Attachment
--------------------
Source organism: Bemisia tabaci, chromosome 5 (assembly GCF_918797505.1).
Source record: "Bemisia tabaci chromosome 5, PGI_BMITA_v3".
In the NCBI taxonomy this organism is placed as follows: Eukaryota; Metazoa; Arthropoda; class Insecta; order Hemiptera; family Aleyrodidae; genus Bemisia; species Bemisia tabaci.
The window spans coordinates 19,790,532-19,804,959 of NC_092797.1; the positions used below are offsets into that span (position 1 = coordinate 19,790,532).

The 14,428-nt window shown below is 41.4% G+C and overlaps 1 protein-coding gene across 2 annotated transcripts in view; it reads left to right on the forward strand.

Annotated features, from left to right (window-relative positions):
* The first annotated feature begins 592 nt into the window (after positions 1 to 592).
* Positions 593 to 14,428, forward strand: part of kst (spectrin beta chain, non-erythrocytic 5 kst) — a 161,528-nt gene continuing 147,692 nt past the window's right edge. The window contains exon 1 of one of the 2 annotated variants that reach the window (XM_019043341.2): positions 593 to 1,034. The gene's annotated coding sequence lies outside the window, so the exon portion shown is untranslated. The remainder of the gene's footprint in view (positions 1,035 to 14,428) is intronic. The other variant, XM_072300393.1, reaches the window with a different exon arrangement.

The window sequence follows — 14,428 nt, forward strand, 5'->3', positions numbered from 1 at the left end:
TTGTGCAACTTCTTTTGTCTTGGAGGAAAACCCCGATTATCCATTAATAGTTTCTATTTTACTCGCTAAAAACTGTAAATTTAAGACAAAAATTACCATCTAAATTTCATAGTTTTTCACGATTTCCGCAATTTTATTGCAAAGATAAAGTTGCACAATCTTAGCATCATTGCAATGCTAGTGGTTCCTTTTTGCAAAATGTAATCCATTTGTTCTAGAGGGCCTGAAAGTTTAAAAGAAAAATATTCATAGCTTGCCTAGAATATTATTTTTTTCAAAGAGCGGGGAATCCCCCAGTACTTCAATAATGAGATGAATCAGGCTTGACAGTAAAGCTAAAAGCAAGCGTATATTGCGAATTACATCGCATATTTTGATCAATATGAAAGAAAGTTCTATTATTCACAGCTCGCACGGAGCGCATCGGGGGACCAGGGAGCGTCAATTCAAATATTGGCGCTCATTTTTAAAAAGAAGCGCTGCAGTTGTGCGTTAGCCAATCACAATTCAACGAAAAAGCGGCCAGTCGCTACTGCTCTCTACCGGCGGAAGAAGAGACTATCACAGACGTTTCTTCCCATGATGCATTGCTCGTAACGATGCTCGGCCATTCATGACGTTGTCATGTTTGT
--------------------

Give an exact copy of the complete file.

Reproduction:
Source organism: Bemisia tabaci, chromosome 5 (assembly GCF_918797505.1).
Source record: "Bemisia tabaci chromosome 5, PGI_BMITA_v3".
In the NCBI taxonomy this organism is placed as follows: Eukaryota; Metazoa; Arthropoda; class Insecta; order Hemiptera; family Aleyrodidae; genus Bemisia; species Bemisia tabaci.
The window spans coordinates 19,790,532-19,804,959 of NC_092797.1; the positions used below are offsets into that span (position 1 = coordinate 19,790,532).

The 14,428-nt window shown below is 41.4% G+C and overlaps 1 protein-coding gene across 2 annotated transcripts in view; it reads left to right on the forward strand.

Annotated features, from left to right (window-relative positions):
* The first annotated feature begins 592 nt into the window (after positions 1 to 592).
* Positions 593 to 14,428, forward strand: part of kst (spectrin beta chain, non-erythrocytic 5 kst) — a 161,528-nt gene continuing 147,692 nt past the window's right edge. The window contains exon 1 of one of the 2 annotated variants that reach the window (XM_019043341.2): positions 593 to 1,034. The gene's annotated coding sequence lies outside the window, so the exon portion shown is untranslated. The remainder of the gene's footprint in view (positions 1,035 to 14,428) is intronic. The other variant, XM_072300393.1, reaches the window with a different exon arrangement.

The window sequence follows — 14,428 nt, forward strand, 5'->3', positions numbered from 1 at the left end:
TTGTGCAACTTCTTTTGTCTTGGAGGAAAACCCCGATTATCCATTAATAGTTTCTATTTTACTCGCTAAAAACTGTAAATTTAAGACAAAAATTACCATCTAAATTTCATAGTTTTTCACGATTTCCGCAATTTTATTGCAAAGATAAAGTTGCACAATCTTAGCATCATTGCAATGCTAGTGGTTCCTTTTTGCAAAATGTAATCCATTTGTTCTAGAGGGCCTGAAAGTTTAAAAGAAAAATATTCATAGCTTGCCTAGAATATTATTTTTTTCAAAGAGCGGGGAATCCCCCAGTACTTCAATAATGAGATGAATCAGGCTTGACAGTAAAGCTAAAAGCAAGCGTATATTGCGAATTACATCGCATATTTTGATCAATATGAAAGAAAGTTCTATTATTCACAGCTCGCACGGAGCGCATCGGGGGACCAGGGAGCGTCAATTCAAATATTGGCGCTCATTTTTAAAAAGAAGCGCTGCAGTTGTGCGTTAGCCAATCACAATTCAACGAAAAAGCGGCCAGTCGCTACTGCTCTCTACCGGCGGAAGAAGAGACTATCACAGACGTTTCTTCCCATGATGCATTGCTCGTAACGATGCTCGGCCATTCATGACGTTGTCATGTTTGT